Fixing the problem involves finding these global style selectors and scoping them to the contentRow DIV. 

For example, our style for H1 becomes: #contentRow h1 {.

For any styles in the selector Body, you can use #contentRow as the outside selector instead:

#contentRow {

How SharePoint Manages Icons

SharePoint uses a single Icon master PNG file to store all its icons:

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To display the icons, the CSS creates a 32×32 box on the page and then moves the icon image inside it, positioning it so the appropriate icon shows up.

<span unselectable=”on” class=”ms-cui-ctl-largeIconContainer”><span unselectable=”on” class=” ms-cui-img-32by32 ms-cui-img-cont-float”><img unselectable=”on” alt=”” src=”/_layouts/15/1033/images/formatmap32x32.png?rev=39″ style=”top: -239px; left: -409px;”></span></span>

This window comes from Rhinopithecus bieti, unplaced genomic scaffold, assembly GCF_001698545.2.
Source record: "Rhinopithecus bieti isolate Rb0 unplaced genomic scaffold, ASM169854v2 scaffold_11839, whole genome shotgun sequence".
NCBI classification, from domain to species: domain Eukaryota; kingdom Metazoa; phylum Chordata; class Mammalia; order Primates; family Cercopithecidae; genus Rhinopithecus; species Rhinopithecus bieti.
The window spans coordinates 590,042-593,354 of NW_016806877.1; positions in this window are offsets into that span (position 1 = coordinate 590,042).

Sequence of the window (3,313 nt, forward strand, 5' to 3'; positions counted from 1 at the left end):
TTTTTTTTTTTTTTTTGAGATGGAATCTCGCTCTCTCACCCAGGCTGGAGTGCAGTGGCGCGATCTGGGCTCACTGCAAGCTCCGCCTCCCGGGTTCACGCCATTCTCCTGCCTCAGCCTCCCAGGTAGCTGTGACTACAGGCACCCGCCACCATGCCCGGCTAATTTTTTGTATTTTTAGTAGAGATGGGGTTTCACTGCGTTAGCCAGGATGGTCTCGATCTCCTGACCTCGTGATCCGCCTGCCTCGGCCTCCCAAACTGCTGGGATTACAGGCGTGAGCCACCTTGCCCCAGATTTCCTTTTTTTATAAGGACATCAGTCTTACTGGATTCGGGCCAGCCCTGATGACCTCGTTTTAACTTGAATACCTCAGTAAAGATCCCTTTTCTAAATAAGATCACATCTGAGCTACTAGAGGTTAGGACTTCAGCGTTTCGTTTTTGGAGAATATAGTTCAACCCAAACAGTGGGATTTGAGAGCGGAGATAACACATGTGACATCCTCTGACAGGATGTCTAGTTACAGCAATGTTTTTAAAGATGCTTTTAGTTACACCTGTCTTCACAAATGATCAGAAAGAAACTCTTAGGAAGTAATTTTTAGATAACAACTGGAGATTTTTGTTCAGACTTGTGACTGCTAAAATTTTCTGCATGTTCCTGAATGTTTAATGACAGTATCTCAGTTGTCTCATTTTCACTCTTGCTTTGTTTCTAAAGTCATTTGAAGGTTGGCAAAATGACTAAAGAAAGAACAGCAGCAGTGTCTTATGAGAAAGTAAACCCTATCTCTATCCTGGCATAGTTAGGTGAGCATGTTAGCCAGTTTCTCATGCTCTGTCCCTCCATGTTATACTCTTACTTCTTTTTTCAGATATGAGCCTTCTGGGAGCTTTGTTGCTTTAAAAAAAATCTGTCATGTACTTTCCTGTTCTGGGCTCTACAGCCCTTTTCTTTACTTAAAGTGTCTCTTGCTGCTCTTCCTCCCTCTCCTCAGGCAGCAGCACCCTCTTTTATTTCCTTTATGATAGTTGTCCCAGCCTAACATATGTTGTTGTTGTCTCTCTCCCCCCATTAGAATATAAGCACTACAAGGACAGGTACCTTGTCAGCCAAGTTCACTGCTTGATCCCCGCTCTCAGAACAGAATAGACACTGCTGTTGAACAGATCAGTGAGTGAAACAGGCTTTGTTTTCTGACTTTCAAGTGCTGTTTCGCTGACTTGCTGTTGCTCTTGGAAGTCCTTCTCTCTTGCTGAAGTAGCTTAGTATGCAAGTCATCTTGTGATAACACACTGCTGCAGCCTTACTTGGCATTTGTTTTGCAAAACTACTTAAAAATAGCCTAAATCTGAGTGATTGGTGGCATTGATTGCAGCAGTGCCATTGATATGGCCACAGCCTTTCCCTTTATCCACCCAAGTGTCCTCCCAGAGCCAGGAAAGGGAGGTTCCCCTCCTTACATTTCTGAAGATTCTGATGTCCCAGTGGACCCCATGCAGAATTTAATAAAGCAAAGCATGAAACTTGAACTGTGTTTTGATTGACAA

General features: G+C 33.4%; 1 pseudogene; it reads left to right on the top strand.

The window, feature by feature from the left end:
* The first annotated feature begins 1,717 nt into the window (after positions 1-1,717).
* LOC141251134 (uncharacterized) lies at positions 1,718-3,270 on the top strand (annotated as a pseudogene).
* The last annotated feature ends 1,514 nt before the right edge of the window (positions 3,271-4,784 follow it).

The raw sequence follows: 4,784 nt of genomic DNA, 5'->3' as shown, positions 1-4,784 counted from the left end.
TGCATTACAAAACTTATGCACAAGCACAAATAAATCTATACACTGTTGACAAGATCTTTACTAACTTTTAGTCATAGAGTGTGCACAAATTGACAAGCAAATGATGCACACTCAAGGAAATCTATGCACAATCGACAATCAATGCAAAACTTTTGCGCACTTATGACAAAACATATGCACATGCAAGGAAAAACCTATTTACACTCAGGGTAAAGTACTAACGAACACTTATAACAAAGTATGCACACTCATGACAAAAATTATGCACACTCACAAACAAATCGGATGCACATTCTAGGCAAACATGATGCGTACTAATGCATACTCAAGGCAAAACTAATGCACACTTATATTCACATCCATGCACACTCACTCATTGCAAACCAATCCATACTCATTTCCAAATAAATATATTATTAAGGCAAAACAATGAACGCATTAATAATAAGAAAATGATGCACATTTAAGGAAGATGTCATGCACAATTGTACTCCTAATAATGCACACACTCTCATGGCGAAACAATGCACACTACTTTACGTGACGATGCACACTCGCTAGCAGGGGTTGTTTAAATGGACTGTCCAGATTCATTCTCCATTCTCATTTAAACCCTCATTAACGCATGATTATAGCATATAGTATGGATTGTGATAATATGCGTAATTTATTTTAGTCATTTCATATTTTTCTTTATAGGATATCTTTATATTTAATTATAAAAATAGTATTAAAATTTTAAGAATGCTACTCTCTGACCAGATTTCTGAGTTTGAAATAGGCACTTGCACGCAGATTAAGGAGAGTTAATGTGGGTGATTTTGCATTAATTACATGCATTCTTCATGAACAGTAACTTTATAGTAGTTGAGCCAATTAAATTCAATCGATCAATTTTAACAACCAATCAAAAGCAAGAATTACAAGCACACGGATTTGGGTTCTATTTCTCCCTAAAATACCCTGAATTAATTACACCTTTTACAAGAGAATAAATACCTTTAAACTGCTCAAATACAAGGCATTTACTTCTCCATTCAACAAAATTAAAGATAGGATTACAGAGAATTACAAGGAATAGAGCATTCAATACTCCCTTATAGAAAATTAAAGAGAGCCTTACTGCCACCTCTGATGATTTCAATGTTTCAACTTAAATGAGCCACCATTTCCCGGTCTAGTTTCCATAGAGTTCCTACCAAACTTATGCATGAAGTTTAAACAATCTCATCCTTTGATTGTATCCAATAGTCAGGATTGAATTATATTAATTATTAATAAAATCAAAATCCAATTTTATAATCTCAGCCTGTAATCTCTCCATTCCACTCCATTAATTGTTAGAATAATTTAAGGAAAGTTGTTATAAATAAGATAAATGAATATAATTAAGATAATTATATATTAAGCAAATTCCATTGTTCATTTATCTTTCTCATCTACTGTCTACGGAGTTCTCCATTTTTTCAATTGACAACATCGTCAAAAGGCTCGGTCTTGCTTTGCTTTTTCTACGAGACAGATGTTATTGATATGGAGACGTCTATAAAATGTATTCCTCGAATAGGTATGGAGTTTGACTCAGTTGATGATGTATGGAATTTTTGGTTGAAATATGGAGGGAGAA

This is why you have to be careful with declaring rules on images such as setting the width or height as this will impact this particular image and your icons won’t show up properly.

The Fixed Version

Here is the version with the CSS adjustments fixed up and working in concert with the existing SharePoint UI.

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Latest Advice on Office 365 Branding

SharePoint Branding is a perennial challenge and continues to be so with Office 365.  Users want to be able to customize the branding, user experience and controls to reflect corporate branding standards, enable custom user experiences and enable new functionality.  With Office 365, this becomes more complex because it is an ever evolving service that changes constantly.  At Microsoft Ignite, there was a good presentation that illustrates the latest recommended approaches to custom branding. 

Office 365 Branding is Becoming More Complex